Managing Uncertainty in Social Networks WRITTEN BY: EYTAN ADAR AND CHRISTOPHER RE PRESENTED BY: AMIR Adar, E., & Re, C. (2007). Managing uncertainty in social networks. IEEE Data Eng. Bull., 30(2), 15-22. Social network analysis Social Network Analysis (SNA): It is a process to analyze social network related data (e.g., network structure, use of network, etc.). Traditionally, the SNA is done by graph theory.
SNA Challenges in SNA 1. Multiple sources may provide different results. Sometime you forget to update your information in all places. Maybe, you are not focusing on all Social Networking Sites (SNS) at the same time. 2. How to combine these data? Combine data from different SNS, blogs, etc. 3. How much certainty each data has, and their combinations? 4. Network is growing, but, we still need faster way to find the data.
Abstract Collecting Social Network (SN) related data may be imprecise as the network grows (e.g., shift in scale). Traditional techniques (e.g., graph theory) works fine with small database, however the degree of imprecision increases as the database become large. Probabilistic database management addresses existing challenges. Background and solution In last 50 years, SNA has grown a lot. Therefore, analyzing large-scale social network received public attention. SNA helps to understand marketing, health, communication, and trend of
commercial applications. Large-scale comes with imprecision, we need ways to analyze the data with confidence. Background and solution Traditionally managing and analyzing large-scale data has been the domain of data management research and technologies, which have almost always assumed that the data is precise. Probabilistic databases (PDBs) can be a solution to model, manage and mine emerging SNA Graph techniques Nodes are called actor--people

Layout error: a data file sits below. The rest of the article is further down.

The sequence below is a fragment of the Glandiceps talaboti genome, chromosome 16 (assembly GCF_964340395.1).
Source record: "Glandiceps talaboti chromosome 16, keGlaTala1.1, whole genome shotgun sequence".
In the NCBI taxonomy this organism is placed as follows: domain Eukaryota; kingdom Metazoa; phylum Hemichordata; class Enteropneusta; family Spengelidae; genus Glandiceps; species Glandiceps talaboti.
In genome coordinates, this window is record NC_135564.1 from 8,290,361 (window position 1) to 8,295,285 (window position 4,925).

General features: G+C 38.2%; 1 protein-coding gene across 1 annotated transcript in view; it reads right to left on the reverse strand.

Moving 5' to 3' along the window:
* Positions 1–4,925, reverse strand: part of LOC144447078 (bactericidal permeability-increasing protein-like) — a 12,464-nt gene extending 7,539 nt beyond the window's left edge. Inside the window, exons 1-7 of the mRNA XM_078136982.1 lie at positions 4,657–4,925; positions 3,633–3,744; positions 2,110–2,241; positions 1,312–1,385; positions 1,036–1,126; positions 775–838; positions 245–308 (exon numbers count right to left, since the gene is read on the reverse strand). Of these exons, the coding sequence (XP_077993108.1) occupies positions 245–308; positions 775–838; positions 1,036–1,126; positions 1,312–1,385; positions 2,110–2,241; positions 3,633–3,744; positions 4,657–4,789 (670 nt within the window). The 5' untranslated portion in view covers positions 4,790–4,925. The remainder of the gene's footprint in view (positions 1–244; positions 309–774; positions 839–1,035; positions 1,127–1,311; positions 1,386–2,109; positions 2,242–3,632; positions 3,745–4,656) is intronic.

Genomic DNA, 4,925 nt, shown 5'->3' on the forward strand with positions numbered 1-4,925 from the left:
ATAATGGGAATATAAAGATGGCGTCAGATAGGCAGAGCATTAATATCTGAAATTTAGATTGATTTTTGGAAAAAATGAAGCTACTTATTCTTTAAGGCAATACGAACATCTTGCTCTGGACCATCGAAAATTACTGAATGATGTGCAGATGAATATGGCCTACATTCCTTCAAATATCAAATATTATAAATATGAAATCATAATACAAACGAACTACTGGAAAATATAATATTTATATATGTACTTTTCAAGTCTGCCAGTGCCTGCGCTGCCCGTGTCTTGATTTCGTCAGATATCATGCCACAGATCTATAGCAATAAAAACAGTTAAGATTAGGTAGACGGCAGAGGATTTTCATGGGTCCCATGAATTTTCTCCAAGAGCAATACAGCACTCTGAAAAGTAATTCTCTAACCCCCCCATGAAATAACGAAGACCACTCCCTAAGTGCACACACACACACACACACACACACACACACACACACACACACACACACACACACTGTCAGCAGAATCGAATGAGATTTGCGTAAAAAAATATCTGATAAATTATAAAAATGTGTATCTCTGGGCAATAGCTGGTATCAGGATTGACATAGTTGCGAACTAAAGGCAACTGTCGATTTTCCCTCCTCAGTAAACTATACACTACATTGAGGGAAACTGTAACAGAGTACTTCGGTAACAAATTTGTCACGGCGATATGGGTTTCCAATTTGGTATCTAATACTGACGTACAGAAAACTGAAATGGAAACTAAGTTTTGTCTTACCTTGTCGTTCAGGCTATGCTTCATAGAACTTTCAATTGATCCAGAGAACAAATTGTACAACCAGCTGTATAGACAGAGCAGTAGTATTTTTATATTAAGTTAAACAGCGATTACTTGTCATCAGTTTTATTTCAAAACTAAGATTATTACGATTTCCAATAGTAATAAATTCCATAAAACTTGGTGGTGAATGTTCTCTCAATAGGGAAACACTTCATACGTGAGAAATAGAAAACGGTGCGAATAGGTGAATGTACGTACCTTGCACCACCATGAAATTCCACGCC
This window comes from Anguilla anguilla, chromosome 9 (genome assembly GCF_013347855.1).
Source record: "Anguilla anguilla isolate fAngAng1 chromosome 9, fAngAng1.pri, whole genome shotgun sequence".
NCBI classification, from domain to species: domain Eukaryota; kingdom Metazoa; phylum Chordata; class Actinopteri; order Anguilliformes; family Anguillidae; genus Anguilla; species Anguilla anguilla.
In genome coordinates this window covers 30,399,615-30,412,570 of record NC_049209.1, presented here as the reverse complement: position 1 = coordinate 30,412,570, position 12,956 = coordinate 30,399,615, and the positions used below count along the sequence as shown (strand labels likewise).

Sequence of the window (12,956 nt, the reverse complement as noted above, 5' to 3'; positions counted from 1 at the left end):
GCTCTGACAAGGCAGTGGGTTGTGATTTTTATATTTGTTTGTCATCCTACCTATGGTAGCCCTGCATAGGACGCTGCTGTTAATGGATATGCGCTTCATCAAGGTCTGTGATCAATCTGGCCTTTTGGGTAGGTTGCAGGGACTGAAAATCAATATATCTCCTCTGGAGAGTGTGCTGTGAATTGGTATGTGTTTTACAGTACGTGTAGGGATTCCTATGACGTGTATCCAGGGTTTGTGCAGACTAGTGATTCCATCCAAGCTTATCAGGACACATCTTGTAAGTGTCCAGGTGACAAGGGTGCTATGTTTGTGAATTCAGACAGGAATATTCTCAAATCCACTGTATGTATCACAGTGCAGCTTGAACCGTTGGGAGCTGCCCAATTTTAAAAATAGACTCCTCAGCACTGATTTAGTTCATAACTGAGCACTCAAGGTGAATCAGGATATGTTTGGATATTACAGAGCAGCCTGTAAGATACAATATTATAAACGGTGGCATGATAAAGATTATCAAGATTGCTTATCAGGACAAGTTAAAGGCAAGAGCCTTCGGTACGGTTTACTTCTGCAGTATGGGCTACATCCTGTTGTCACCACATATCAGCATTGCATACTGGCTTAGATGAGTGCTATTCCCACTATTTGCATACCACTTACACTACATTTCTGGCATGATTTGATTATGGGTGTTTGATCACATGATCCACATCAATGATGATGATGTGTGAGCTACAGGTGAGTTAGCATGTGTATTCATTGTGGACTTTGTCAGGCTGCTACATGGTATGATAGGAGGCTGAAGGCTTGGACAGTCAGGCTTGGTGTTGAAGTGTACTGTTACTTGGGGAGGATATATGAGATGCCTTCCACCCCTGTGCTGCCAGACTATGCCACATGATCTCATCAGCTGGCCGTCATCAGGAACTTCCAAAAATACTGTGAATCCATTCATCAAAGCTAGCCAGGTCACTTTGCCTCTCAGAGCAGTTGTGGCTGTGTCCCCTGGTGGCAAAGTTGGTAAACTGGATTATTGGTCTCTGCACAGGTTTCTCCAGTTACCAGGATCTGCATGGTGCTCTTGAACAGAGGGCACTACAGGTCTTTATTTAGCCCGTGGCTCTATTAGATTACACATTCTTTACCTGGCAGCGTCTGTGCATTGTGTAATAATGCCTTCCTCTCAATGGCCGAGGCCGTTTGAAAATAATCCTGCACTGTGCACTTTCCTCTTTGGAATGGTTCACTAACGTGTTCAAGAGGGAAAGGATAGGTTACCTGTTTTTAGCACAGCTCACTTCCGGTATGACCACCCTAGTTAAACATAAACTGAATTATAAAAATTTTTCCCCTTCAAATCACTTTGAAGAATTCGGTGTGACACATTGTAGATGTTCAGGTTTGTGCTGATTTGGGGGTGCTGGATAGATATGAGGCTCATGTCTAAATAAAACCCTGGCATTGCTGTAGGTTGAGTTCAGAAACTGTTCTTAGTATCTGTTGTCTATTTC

Edges are relationship between nodes Issues with collecting Social Network data Survey Observation\Missed observation Reporting\misreporting Imitate involvement of researcher (frequently, and over extended periods) Internet\spammers Noise data: tremendous level of uncertainty in the data. Challenges How to find an accurate (up the level of certainty) data?
How to find data fast? How to maintain large scale database? Probabilistic relational databases All these challenges can be addressed with the help of Probabilistic relational databases. As Adar and Re (2007) wrote, Probabilistic relational databasesthe potential answer to these issues (p. 2). In following slides I will try to explain how they used Probabilistic relational databases to address mentioned challenges. Adar, E., & Re, C. (2007). Managing uncertainty in social networks. IEEE Data Eng. Bull., 30(2), 15-22.
PD and RD For example, Tuples (i.e., rows of data) can be stored, searched, and aggregated in different ways. StudentID Name CourseID CourseName 001
John 001 Intro to CS 002 Paul 002
Intro to Math 003 Smith 003 Intro o Physics Student Table Course Table
StudentI Name D 001 John 002 Paul 003 Smith Student Table EnrollmentI D
001 Enrollment Table CourseID 001 002 003 CourseNam e Intro to CS Intro to Math
Intro o Physics Course Table StudentI Name D 001 John 002 Paul 003 Smith Student Table
EnrollmentI D 001 002 003 StudentID 001 001 002 CourseID
001 002 001 Enrollment Table Probability CourseID 0.9 0.1 1.0
001 002 003 CourseNam e Intro to CS Intro to Math Intro o Physics Course Table
Another example of imprecise data You have seen Paul in Apartment A 9 times and in Apartment B 1 time. Which apartment does he live in? Diffusion model The diffusion model is a model of the cognitive processes involved in simple two-choice decisions. It separates the quality of evidence entering the decision from decision criteria and from other, nondecision, processes such as stimulus encoding and response execution. The model should be applied only to relatively fast two-choice decisions (mean RTs less than about 1000 to 1500 ms) and only to decisions that are a single-stage decision process (as